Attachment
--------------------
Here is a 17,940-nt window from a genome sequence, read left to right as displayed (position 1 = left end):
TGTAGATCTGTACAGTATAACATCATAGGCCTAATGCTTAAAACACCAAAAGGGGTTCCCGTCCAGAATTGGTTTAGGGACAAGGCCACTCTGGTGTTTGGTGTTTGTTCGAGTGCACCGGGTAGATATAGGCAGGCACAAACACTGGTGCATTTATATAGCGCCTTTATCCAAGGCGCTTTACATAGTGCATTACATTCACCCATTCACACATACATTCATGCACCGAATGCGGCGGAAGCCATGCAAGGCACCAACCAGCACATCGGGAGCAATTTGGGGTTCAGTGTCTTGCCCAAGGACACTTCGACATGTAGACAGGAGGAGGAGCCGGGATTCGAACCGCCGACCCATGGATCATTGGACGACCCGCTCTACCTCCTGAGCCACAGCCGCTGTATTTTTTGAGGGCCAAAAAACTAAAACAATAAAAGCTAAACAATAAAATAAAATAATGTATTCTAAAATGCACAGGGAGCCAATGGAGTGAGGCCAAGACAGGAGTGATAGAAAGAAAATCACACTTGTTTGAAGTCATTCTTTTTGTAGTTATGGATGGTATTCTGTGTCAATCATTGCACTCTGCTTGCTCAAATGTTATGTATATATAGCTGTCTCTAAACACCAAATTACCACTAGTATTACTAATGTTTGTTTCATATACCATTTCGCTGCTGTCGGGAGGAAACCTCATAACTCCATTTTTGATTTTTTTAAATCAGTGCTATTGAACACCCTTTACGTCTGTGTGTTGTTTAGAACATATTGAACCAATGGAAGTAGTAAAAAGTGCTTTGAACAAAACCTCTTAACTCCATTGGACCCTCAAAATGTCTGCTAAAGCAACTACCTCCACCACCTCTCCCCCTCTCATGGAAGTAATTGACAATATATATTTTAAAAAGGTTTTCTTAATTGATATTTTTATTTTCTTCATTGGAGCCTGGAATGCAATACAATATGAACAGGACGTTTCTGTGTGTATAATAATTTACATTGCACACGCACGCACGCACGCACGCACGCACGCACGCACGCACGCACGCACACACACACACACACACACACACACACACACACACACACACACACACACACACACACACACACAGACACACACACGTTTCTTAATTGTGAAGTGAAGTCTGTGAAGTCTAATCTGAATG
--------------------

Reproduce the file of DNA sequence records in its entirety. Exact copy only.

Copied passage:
Here is a 17,940-nt window from a genome sequence, read left to right as displayed (position 1 = left end):
TGTAGATCTGTACAGTATAACATCATAGGCCTAATGCTTAAAACACCAAAAGGGGTTCCCGTCCAGAATTGGTTTAGGGACAAGGCCACTCTGGTGTTTGGTGTTTGTTCGAGTGCACCGGGTAGATATAGGCAGGCACAAACACTGGTGCATTTATATAGCGCCTTTATCCAAGGCGCTTTACATAGTGCATTACATTCACCCATTCACACATACATTCATGCACCGAATGCGGCGGAAGCCATGCAAGGCACCAACCAGCACATCGGGAGCAATTTGGGGTTCAGTGTCTTGCCCAAGGACACTTCGACATGTAGACAGGAGGAGGAGCCGGGATTCGAACCGCCGACCCATGGATCATTGGACGACCCGCTCTACCTCCTGAGCCACAGCCGCTGTATTTTTTGAGGGCCAAAAAACTAAAACAATAAAAGCTAAACAATAAAATAAAATAATGTATTCTAAAATGCACAGGGAGCCAATGGAGTGAGGCCAAGACAGGAGTGATAGAAAGAAAATCACACTTGTTTGAAGTCATTCTTTTTGTAGTTATGGATGGTATTCTGTGTCAATCATTGCACTCTGCTTGCTCAAATGTTATGTATATATAGCTGTCTCTAAACACCAAATTACCACTAGTATTACTAATGTTTGTTTCATATACCATTTCGCTGCTGTCGGGAGGAAACCTCATAACTCCATTTTTGATTTTTTTAAATCAGTGCTATTGAACACCCTTTACGTCTGTGTGTTGTTTAGAACATATTGAACCAATGGAAGTAGTAAAAAGTGCTTTGAACAAAACCTCTTAACTCCATTGGACCCTCAAAATGTCTGCTAAAGCAACTACCTCCACCACCTCTCCCCCTCTCATGGAAGTAATTGACAATATATATTTTAAAAAGGTTTTCTTAATTGATATTTTTATTTTCTTCATTGGAGCCTGGAATGCAATACAATATGAACAGGACGTTTCTGTGTGTATAATAATTTACATTGCACACGCACGCACGCACGCACGCACGCACGCACGCACGCACGCACGCACACACACACACACACACACACACACACACACACACACACACACACACACACACACACACACACAGACACACACACGTTTCTTAATTGTGAAGTGAAGTCTGTGAAGTCTAATCTGAATG